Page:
Minimum standards for insulation and heating a step closer
Thursday 27 July 2017
Building and Construction Minister Nick Smith
National claims Labour's Healthy Homes Bill would push back the deadline for property investors to insulate their rentals.
By Miriam Bell
Labour Party leader Andrew Little’s Healthy Homes Guarantee Bill scraped through the vote with 60 votes to 59 to continue its progress towards becoming law.
However, with Parliament due to be dissolved by August 22 and just one more members’ day set down before then, the Bill is unlikely to progress any further before September’s election.
That means its future progress will be dependent on the next Parliament.
The Bill, which is opposed by the government, aims to establish minimum standards for insulation, heating, ventilation and drainage in all rental properties.
Building and Construction Minister Nick Smith said the Bill would delay the government’s current requirements for landlords to insulate their rental homes by 2019 by three years.
“There is no debate that insulation makes our homes healthier.
“But clause 2 of the Healthy Homes Guarantee Bill has the requirement for landlords to comply with insulation standards come into force five years after the Act receives Royal Assent.”
According to Smith, there are already legal requirements for dwellings to be heated, ventilated, properly drained and free of draughts.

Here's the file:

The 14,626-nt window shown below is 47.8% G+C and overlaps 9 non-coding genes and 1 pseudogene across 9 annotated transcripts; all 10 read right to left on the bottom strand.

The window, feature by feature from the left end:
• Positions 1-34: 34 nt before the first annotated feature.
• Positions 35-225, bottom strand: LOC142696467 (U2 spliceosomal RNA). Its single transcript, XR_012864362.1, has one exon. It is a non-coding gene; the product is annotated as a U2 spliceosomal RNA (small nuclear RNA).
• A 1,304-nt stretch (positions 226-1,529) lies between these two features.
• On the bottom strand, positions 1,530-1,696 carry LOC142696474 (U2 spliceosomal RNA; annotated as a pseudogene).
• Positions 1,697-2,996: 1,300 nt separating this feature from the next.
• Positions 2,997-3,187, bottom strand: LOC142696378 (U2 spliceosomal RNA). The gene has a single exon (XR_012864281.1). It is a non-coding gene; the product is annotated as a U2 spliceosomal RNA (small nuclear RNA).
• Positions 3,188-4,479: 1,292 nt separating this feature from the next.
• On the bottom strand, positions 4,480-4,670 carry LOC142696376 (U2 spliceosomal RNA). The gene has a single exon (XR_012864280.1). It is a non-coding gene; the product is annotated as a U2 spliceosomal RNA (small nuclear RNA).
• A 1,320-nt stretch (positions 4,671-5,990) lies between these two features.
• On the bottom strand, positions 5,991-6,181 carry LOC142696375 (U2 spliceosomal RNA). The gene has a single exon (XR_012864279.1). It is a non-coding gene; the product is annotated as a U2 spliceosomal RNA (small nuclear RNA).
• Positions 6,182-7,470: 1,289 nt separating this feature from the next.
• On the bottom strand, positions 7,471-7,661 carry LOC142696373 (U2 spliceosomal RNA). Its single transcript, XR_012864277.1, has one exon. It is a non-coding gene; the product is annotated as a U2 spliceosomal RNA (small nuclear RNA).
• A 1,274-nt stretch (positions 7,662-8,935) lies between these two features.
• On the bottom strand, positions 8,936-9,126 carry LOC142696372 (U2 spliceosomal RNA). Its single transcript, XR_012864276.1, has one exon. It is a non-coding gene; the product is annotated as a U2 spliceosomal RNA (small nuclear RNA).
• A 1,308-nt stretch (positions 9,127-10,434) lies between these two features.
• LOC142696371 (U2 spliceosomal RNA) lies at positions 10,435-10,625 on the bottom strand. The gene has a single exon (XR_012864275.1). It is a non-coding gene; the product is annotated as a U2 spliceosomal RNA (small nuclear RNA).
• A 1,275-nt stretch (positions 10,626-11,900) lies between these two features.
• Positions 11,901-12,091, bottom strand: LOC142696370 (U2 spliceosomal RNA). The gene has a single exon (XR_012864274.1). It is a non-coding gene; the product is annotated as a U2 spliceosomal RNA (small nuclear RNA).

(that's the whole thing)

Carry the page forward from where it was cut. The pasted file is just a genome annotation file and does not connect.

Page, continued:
This means the only new issue in the Bill is the requirement for landlords to maintain their property at a minimum indoor temperature – which is impractical, he said.
“It is reasonable to require a landlord to provide appropriate heating but not to hold a landlord to account for the temperature of a home.
“This will depend on whether the heating is used, whether windows and doors are closed and whether drapes are pulled.”
Smith said the biggest issue in further improving the standard of rentals is enforcement, but there is good evidence that the standard of New Zealand housing is improving.
“The latest five-yearly BRANZ survey showed the proportion of well and reasonably maintained rental properties increased from 56% to 68% from 2010 to 2015.”
Labour, the Greens, NZ First, the Maori Party and United Future supported the Bill, while National and ACT opposed it.
United Future leader Peter Dunne said he supported the Bill because it is a basic good to have a warm and safe place to call home.
"We can all agree that it is a noble idea to seek better housing standards, but the method by which we do this is extremely important to make sure that with rising standards we avoid rising costs.”
He was disappointed that the Select Committee hearings on the Bill had not yielded anything further on whether costs to renters would increase as landlords pass on any costs resulting from the Bill.
"I am calling on Parliament to continue to work to provide a solution that will raise standards of our housing without imposing unnecessary burdens on landlords.”
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